It’s hard not to feel overwhelmed by the enormity and importance of the work of new advisory board member Samantha Edmonds when she describes her role with NCOSS, the New South Wales Council of Social Service (NCOSS). Operating on a tight budget, the organisation goes in to bat for some of the most marginalised and vulnerable people across the state on issues including health, transport, housing and human rights by providing independent and informed policy development, advocacy, advice and information.
Samantha is passionate about social justice and equity and this has been one of the driving factors for her work at NCOSS. She sees working at the policy/political level as the best way in which systemic change can be pursued and made. She is also committed to the environment and has pursued this through voluntary work and membership of many environmental and animal welfare groups.
Appointed to the Institute’s Advisory Board last November, Samantha sees it as vital that NCOSS develops relationships with universities as it’s impossible for them to do all the research needed to adequately inform policy development. A strong focus of NCOSS is disadvantaged people and Samantha says they want to bring that to the fore in discussions and research in the broader community. “What we find is often decisions are made by government and organisations, but consideration is not necessarily given to the ramifications on certain communities, many of whom fight to be heard,” she says.
In her job as Deputy Director of Policy and Communications at NCOSS, Samantha looks after policy for transport, women, environment, human rights, and domestic violence. In the transport area she is putting together a public advice group to look at the issues around different types of transport including community transport which is essential for vulnerable groups like older people and people with disability. Under the human rights portfolio, NCOSS works with the NSW charter group who are lobbying for a NSW charter of rights, and the Federal Government has now shown an interest in a national charter of rights. She says an ongoing issue is the elimination all forms of discrimination against women and NCOSS will once again be actively involved in the NGO Shadow Report to the Australian Government’s report to the UN on the implementation of the Convention on the Elimination of All forms of Discrimination Against Women in Australia.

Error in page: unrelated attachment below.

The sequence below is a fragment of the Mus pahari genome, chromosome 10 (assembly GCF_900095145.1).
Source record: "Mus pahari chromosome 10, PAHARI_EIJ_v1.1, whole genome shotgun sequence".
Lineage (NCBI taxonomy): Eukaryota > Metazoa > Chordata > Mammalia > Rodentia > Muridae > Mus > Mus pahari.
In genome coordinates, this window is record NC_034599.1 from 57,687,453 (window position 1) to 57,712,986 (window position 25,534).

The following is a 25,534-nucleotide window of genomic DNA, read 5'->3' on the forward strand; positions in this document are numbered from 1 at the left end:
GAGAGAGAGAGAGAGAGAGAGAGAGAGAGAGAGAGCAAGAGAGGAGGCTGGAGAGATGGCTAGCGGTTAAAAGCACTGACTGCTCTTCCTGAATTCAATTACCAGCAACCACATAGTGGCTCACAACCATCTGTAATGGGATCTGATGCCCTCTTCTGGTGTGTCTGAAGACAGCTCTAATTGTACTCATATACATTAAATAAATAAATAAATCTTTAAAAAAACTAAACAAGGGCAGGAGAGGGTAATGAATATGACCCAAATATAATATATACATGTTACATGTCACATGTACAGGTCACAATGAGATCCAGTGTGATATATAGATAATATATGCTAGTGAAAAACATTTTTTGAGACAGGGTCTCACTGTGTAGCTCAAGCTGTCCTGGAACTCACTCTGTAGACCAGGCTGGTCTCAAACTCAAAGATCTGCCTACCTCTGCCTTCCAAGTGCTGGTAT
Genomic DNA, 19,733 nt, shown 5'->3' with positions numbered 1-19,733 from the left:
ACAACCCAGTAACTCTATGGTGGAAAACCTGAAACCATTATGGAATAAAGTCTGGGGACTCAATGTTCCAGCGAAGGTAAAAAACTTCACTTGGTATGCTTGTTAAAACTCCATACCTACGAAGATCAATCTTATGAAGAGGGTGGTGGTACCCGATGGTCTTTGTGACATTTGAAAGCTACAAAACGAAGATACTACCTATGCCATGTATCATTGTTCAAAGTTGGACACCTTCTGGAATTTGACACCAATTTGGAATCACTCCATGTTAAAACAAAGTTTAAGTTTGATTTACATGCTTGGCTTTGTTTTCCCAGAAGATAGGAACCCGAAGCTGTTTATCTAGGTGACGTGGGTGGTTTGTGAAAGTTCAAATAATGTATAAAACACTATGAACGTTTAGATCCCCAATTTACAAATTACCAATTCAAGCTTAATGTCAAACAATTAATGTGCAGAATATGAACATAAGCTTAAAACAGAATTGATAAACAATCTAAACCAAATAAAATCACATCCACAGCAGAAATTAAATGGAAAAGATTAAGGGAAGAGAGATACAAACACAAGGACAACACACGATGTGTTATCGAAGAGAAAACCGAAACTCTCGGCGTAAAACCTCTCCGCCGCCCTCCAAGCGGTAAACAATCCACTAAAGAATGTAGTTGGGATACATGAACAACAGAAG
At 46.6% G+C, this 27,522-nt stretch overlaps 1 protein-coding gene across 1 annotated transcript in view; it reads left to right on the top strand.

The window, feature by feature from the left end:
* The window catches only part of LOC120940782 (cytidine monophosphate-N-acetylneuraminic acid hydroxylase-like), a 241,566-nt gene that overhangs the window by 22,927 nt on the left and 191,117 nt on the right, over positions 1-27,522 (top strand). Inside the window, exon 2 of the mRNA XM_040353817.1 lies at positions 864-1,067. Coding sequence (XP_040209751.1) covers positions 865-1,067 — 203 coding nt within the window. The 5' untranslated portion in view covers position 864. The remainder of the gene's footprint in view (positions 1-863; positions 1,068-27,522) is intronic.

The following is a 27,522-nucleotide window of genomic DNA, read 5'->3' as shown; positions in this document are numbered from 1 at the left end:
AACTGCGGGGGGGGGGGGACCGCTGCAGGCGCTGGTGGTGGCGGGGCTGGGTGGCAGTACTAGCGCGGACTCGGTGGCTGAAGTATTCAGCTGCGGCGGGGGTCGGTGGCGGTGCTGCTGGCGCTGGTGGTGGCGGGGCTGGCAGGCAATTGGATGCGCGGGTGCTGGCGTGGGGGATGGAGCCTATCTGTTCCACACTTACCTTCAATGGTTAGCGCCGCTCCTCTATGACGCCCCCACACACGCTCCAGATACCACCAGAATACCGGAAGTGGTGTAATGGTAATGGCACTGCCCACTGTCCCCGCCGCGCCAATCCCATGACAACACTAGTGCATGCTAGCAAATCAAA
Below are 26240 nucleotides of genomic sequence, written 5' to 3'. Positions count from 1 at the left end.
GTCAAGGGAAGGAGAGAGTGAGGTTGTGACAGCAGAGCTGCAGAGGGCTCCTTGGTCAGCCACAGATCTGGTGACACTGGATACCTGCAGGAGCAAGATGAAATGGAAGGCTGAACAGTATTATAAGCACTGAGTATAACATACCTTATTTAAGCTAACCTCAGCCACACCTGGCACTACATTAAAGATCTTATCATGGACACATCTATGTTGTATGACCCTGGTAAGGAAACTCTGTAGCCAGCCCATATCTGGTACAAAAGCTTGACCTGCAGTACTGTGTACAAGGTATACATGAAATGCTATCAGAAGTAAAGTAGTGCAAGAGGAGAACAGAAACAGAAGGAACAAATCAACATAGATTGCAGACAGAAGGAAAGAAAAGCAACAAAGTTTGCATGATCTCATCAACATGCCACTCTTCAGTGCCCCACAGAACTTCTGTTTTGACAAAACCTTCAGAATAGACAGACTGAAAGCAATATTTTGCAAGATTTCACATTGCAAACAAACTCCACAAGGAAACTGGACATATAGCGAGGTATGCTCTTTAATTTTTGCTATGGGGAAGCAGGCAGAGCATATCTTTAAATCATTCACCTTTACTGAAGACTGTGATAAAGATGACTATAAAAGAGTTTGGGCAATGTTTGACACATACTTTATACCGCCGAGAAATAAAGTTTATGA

Samantha agrees one of the critical issues facing regional and rural communities is climate change and the ensuing flow on affects will be difficult for many. She attended the ILWS ‘Peak Oil’ Forum held in March 2008 and got to know the work of Prof Ian Gray and his colleagues who are looking at this issue in relation to transport, drought and social services. “We need a broader perspective around issues including climate change and the environment, so this is an opportunity to link into work CSU is doing,” she says. “How will regional and rural communities survive?” She is looking forward to working with Prof Julian Hine, a visiting scholar from the University of Ulster, UK, who has done work in this area when he visits later in the year.
NCOSS plays a key coordination and leadership role for the non government social and community services sector in NSW and this includes channeling their concerns in a response to the NSW Government ‘State Plan’. “NCOSS has an interest to make sure it’s effective and we respond to government by suggesting changes which represent the interests of many of the states vulnerable people,” Samantha says. Every year NCOSS puts forward a pre-budget submission and suggests where money should be allocated. This is followed by lobbying ministers about priority areas. One area of importance that the government has finally acknowledged is homelessness, and NCOSS is lobbying for consistency rather than the ad hoc approach of the past. “We negotiate to get our points across and try to have an open dialogue with all sides of the political spectrum,” she says.
Each year NCOSS does consultations with local community members
through their representatives round the state, which feeds
into policy development. The big issues are in the provision of adequate
and affordable housing, food security and the impact of the
centralisation of government services on smaller communities, especially
in health. “There is a tendency for governments to centralise
services into major towns, but this impacts outlying communities
who may only have a doctor visit fortnightly. So we have to ask the
question is that enough for rural communities?” Samantha says.
As well as the ILWS Board Samantha also sits on the NSW Department
of Corrective Services Women's Advisory Council Consultants
Group, the Board of the Women's Rights Action Network Australia
and is a director of Ostara Australia - a national consortium of specialist employment agencies that assist people with a mental health issue to obtain and maintain employment.